- Citation: El-Halabi MM, Green MS, Jones C, Salyers Jr WJ. Under-diagnosing and under-treating iron deficiency in hospitalized patients with gastrointestinal bleeding. World J Gastrointest Pharmacol Ther 2016; 7(1): 139-144
- URL: https://www.wjgnet.com/2150-5349/full/v7/i1/139.htm
- DOI: https://dx.doi.org/10.4292/wjgpt.v7.i1.139
Gastrointestinal (GI) bleeding is the cause of iron deficiency anemia (IDA) in the majority of men and post-menopausal women[1-5]. However, in our experience, only a small percentage of anemic patients admitted to the hospital with GI bleeding undergo appropriate evaluation to detect IDA and to treat it if present. This observation has also been documented in one observational and one retrospective study on hospitalized anemic patients without GI bleeding[6,7] but such data on hospitalized GI bleeders is not available in the literature. Our observation was puzzling because tests to detect iron deficiency are noninvasive, readily available at the hospital, inexpensive, and finally highly reliable.
Patients admitted to the hospital for GI bleed and anemia have either been chronically losing small amounts of blood or had a severe acute loss of large amounts of blood. In both cases, being iron deficient because of blood loss is highly probable. Losing 4 units of blood, chronically or acutely, will deplete completely the body iron stores. However, losing much less than 4 units is enough to start depleting the iron stores and affect erythropoiesis. From here actually arises the necessity to test any GI bleeder with anemia for iron deficiency since anemia reflects a loss of significant amount of blood that would have probably affected iron stores. This concept was made even more plausible recently after a Danish group proved in a randomized controlled trial that iron supplementation significantly improved hemoglobin levels in GI bleeders over placebo. However, there have been no studies yet assessing the degree of compliance of physicians with investigating anemia looking for IDA in GI bleeders and then treating these patients with iron supplements.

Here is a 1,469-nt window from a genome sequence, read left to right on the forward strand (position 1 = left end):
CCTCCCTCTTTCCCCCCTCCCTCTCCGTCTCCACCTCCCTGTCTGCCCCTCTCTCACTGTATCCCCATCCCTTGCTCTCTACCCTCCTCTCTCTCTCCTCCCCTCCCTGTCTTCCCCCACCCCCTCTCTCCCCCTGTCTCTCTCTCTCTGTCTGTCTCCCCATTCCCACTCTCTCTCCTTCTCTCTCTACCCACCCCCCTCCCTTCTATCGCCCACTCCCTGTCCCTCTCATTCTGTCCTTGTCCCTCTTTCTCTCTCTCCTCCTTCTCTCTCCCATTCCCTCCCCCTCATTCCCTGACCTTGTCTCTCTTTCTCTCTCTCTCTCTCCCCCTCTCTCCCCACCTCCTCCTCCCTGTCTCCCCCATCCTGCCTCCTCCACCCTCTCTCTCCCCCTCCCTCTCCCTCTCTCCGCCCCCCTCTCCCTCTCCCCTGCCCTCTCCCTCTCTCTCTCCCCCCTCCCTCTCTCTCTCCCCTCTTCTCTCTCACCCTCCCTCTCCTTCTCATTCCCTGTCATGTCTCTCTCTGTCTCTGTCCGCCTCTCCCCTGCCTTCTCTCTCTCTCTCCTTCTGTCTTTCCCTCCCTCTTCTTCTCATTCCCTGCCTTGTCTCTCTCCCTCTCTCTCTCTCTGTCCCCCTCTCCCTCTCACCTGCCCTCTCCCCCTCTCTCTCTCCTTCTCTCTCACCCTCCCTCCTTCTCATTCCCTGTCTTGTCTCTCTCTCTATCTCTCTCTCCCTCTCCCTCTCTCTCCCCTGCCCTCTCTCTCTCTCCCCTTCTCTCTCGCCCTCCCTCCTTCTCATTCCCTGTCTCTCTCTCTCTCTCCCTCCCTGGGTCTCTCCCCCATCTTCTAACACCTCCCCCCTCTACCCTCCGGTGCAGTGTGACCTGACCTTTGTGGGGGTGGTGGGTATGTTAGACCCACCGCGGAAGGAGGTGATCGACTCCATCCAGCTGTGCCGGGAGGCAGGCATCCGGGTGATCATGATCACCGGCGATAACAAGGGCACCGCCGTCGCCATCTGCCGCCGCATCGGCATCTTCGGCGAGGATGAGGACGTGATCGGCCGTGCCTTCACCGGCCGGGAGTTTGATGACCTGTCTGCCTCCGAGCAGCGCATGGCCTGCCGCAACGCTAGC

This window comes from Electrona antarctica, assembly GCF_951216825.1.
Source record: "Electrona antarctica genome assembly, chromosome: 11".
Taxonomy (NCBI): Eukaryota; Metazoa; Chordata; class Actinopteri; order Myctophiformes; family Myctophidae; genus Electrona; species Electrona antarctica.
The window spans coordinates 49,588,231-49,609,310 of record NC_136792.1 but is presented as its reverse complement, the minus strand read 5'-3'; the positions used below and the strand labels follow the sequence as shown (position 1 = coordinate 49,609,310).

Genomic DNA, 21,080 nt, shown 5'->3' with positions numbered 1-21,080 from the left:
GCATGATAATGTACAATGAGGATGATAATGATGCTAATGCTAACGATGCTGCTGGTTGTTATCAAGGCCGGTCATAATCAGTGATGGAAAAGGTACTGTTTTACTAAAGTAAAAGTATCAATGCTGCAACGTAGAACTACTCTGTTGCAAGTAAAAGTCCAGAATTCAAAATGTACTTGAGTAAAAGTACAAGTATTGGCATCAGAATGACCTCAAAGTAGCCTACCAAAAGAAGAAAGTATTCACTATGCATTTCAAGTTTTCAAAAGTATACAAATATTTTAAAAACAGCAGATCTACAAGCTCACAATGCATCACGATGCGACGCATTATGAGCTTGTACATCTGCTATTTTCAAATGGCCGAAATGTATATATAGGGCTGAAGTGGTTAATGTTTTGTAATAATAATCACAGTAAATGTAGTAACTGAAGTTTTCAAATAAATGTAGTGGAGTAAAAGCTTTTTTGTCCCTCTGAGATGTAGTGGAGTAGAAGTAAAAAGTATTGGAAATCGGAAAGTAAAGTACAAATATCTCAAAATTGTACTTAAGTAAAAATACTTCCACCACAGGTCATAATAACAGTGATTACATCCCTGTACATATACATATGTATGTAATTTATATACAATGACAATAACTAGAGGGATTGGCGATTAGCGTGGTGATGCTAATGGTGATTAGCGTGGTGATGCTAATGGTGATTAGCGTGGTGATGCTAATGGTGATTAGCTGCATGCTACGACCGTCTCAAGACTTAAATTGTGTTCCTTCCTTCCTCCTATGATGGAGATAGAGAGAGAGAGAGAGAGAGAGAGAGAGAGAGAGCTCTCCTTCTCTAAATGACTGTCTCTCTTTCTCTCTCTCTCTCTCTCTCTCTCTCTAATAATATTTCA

Therefore, we designed this study to determine whether patients admitted to the hospital with acute blood loss anemia secondary to GI losses are being worked up for concomitant, highly prevalent, IDA and adequately treated for their iron deficiency prior to or at discharge. Then, we tried to find possible predictors that led physicians to evaluate for iron deficiency in our anemic GI bleeders in an effort to try to explain why physicians would check some GI bleeders for iron deficiency and not others in order to hopefully be able to raise physicians’ awareness about the topic and ultimately affect patient outcomes.